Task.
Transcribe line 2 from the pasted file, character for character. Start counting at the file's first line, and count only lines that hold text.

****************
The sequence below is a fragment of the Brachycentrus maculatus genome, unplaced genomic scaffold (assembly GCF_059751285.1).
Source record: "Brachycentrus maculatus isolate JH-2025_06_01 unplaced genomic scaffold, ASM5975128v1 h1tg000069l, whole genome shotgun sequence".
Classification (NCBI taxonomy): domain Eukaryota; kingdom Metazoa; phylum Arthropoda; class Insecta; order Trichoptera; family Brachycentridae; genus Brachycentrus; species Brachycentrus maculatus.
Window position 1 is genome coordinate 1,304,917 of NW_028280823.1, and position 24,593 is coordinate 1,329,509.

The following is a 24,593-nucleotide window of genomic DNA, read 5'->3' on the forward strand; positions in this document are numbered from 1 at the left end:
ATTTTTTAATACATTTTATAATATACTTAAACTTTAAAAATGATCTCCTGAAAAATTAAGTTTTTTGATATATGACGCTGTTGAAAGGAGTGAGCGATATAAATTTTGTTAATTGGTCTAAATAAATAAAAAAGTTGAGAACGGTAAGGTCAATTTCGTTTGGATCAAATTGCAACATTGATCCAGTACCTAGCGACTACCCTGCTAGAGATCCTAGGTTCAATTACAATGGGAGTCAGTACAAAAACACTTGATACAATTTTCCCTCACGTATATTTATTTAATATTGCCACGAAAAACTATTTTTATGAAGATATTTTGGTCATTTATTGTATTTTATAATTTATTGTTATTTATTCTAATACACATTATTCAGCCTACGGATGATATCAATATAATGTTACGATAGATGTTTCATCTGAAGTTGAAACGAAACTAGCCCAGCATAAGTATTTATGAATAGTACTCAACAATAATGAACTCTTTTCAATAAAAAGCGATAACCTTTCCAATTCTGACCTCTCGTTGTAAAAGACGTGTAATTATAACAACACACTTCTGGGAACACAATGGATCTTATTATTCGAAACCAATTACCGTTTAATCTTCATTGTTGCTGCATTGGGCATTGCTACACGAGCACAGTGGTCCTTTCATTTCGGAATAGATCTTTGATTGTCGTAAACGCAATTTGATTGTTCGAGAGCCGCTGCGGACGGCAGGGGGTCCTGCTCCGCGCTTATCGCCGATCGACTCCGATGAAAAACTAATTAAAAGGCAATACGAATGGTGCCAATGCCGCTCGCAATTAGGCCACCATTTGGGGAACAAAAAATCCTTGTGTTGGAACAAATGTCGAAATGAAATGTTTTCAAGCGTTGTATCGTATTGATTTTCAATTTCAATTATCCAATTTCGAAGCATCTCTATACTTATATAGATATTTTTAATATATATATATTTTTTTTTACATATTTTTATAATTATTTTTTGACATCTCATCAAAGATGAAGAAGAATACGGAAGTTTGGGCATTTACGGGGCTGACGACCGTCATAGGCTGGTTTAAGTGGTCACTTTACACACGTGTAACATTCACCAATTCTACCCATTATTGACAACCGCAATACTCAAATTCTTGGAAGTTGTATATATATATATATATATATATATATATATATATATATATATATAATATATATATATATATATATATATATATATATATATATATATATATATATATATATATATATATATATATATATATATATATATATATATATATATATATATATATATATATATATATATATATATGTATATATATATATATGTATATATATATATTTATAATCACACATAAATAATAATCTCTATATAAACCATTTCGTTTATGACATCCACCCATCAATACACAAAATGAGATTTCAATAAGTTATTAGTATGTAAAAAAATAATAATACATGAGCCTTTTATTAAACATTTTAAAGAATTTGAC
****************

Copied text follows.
Source record: "Brachycentrus maculatus isolate JH-2025_06_01 unplaced genomic scaffold, ASM5975128v1 h1tg000069l, whole genome shotgun sequence".